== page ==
Invasive, Noxious, and Diseased Plants
Handle the following with care … then bring them to us for composting!
The blossoms of wild parsnip or giant hogweed may add beauty to the roadsides, but sap from the plant can prove quite painful if you get it on your skin. Ultraviolet light (present even on cloudy days) reacts with the sap and can cause reddening, rashes, discoloration, severe blisters, and burning.
And a disease like late blight won’t just kill your potatoes or tomato plants – it can spread quickly to neighboring gardens or farms, wiping out entire harvests. It’s important to identify the disease quickly and dispose of the disease plants properly to avoid spreading the infection.
Here’s a brief guide on how to identify noxious plants and dangerous plant diseases commonly found in Chittenden County – and what to do with them.
How to identify common local plants & problems
Description: Wild parsnip looks like a yellow version of Queen Anne’s lace. Yellow, in flat-topped umbrella-like clusters at the top of the plant.
Season: Wild parsnip rosettes are among the first plants to become green in spring, and its flowers turn a prominent yellow in midsummer. After flowering and going to seed, plants die and turn brown in fall, but first year rosettes remain green until frost.
Habitat: Roadsides, abandoned fields, unmowed pastures, edges of woods, prairie restorations.
Description: Giant hogweed looks like Queen Anne’s lace—on steroids. It is a biennial or perennial herb in the carrot family which can grow to 14 feet or more. Its hollow, ridged stems grow 2-4 inches in diameter and have dark reddish-purple blotches. Its large compound leaves can grow up to 5 feet wide. Its white flower heads can grow up to 2 1/2 feet in diameter.
Season: Late June to mid-July
Habitat: The species is common along railroads, roadsides, rights-of-ways, vacant lots, streams, rivers, uncultivated or waste lands and agricultural areas.
Description: It first appears on the lower, older leaves as small brown spots with concentric rings that form a “bull’s eye” pattern. As the disease matures, it spreads outward on the leaf surface causing it to turn yellow, wither and die. Eventually the stem, fruit and upper portion of the plant will become infected. Crops can be severely damaged.
Season: Symptoms of early blight usually appear near the end of the season, though symptoms may appear earlier.
Affects: Tomato & potato plants.
Description: Late blight kills plants outright, and it is highly contagious. Its occurrence in your garden can affect other gardens and farms due to the wind-dispersed spores. The fungus that causes late blight is aptly named: phytophthora in Latin means “plant destroyer.” Infected plant tissue dies. Outbreaks spread quickly under favorable conditions because the pathogen can produce huge numbers of wind-dispersed spores. Once a plant is infected, it must be destroyed.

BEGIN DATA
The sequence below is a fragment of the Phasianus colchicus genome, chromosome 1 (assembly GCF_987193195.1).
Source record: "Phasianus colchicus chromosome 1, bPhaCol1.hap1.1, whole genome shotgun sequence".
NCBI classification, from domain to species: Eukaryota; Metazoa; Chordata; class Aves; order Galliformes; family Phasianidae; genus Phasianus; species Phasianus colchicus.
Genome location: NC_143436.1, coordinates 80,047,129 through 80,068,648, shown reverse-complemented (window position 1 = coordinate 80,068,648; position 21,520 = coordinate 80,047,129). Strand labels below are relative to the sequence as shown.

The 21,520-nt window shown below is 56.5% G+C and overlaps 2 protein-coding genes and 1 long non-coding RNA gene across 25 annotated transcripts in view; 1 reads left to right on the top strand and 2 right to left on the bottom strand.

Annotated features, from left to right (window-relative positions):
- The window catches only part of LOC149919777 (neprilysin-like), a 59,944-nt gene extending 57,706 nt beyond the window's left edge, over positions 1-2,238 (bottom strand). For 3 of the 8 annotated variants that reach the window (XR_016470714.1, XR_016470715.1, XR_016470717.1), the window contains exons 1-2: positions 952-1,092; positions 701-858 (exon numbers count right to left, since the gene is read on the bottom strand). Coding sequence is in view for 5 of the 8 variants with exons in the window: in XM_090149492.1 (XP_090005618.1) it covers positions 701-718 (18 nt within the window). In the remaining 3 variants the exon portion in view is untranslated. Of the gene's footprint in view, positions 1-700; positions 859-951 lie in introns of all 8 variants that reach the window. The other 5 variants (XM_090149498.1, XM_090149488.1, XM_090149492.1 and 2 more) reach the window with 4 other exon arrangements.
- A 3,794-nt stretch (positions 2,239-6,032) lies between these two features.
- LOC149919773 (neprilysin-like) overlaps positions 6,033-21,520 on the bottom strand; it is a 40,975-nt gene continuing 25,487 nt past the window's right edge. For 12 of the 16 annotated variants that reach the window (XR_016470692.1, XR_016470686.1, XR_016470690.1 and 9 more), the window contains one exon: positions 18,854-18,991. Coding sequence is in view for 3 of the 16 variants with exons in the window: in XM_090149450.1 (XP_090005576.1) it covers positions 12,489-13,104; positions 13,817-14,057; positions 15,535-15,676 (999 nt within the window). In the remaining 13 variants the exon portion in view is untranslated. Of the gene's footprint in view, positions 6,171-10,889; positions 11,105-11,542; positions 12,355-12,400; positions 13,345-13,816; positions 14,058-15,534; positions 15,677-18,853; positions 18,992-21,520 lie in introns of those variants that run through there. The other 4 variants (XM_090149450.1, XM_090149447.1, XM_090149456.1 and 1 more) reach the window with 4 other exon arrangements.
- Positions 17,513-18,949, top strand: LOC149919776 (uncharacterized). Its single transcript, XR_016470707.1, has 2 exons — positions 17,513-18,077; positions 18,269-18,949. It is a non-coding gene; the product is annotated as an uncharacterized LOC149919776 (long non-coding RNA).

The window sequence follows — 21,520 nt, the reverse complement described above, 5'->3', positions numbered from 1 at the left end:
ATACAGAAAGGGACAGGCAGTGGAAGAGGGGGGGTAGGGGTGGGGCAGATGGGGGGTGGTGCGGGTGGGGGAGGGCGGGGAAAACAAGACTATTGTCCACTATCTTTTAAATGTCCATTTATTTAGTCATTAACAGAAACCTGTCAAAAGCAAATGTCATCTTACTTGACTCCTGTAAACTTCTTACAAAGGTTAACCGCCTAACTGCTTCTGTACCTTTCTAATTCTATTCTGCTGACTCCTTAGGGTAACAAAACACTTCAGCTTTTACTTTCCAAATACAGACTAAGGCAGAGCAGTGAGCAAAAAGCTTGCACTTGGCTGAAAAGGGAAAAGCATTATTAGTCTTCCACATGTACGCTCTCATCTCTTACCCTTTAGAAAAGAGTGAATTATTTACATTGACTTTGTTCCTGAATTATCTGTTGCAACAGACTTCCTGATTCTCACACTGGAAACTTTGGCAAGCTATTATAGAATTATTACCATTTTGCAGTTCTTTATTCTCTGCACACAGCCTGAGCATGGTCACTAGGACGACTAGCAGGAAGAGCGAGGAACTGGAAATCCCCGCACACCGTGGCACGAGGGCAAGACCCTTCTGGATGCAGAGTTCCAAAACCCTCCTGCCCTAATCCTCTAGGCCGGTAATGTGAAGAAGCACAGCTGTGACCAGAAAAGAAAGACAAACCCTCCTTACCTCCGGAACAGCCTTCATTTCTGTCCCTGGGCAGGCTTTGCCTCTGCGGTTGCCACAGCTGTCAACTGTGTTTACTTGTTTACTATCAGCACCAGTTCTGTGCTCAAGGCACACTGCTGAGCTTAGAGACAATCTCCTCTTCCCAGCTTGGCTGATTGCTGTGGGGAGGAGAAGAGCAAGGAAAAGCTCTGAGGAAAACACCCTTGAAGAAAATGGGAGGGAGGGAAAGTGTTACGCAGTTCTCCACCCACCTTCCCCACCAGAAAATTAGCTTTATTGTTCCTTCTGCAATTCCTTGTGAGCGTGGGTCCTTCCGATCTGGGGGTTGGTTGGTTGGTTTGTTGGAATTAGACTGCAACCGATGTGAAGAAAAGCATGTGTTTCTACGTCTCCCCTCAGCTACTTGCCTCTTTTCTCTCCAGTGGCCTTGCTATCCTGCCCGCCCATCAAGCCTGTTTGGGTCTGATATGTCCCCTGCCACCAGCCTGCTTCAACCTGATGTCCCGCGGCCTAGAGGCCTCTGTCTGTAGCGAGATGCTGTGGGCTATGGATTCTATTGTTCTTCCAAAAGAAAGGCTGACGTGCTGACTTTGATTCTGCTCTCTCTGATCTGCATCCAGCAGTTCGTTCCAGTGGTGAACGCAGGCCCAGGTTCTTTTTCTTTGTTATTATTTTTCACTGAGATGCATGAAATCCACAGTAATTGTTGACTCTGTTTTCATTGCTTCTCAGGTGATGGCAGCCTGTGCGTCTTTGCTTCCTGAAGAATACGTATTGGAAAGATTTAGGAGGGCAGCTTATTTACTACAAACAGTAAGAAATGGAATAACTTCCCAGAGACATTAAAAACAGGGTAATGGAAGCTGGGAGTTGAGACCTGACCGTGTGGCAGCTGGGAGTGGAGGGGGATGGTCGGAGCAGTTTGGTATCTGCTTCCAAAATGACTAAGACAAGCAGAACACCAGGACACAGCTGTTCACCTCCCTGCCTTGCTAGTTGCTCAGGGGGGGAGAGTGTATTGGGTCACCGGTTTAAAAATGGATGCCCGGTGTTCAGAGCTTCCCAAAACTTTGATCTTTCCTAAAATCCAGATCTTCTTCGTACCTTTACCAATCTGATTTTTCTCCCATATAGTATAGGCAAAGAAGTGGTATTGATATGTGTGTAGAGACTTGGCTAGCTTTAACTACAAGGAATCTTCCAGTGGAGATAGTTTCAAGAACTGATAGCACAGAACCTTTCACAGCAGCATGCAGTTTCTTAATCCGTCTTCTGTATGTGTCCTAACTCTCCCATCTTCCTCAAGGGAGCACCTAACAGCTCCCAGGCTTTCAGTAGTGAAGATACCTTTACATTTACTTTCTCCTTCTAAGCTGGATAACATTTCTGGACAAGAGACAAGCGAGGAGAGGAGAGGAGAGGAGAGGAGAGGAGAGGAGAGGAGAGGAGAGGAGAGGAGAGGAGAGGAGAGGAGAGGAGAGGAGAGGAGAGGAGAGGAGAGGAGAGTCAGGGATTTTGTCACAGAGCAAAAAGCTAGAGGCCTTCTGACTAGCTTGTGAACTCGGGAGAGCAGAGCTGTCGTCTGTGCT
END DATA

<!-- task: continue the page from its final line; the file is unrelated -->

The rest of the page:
Season: The disease spreads rapidly in cool wet weather, whereas dry weather tends to hold back the disease. The USA Blight website tracks the occurence of late blight in real time. Check the site regularly during the growing season.
Affects: Mainly attacks potatoes and tomatoes, although it can sometimes be found on other crops, weeds and ornamentals in the same botanical family, such as petunia, nightshades, and tomatillos.
What to do with them
Bag the plants (exercise extra caution with noxious plants, the sap from which can cause severe burns or blindness), ideally in a paper grocery bag or a compostable leaf bag (available at many hardware stores, garden centers, and grocery stores), and drop them off at one of the facilities listed below. If you use plastic bags, you MUST empty the parsnips out of the bag at all drop-off locations, and dispose of the bag in the trash.
Drop them off at:
- Best: Green Mountain Compost on Redmond Road in Williston; let them know when you bring any noxious or blighted plant so they can bury it immediately and prevent the spores or blight from spreading.
- CSWD Drop-Off Centers
- McNeil Wood & Yard Waste Depot on Intervale Road in Burlington
Many people know what to do to remove the noxious wild parsnip and giant hogweed plants (wear gloves and protective clothing, dig them out by the roots, remove flowers to prevent seed production, etc.), but they may not be so sure about how to properly dispose of the plants, or plants affected by Early Blight or Late Blight.
Along with general yard and garden debris, weeds (even wild parsnip and giant hogweed) are banned from landfill disposal in Chittenden County. There are nine facilities in the county where you can bring them to be safely composted. All material brought to these facilities ends up at Green Mountain Compost in Williston, where, unlike backyard compost systems, composting temperatures are high enough to degrade the noxious compounds in the plants as well as destroy the seeds to prevent future germination.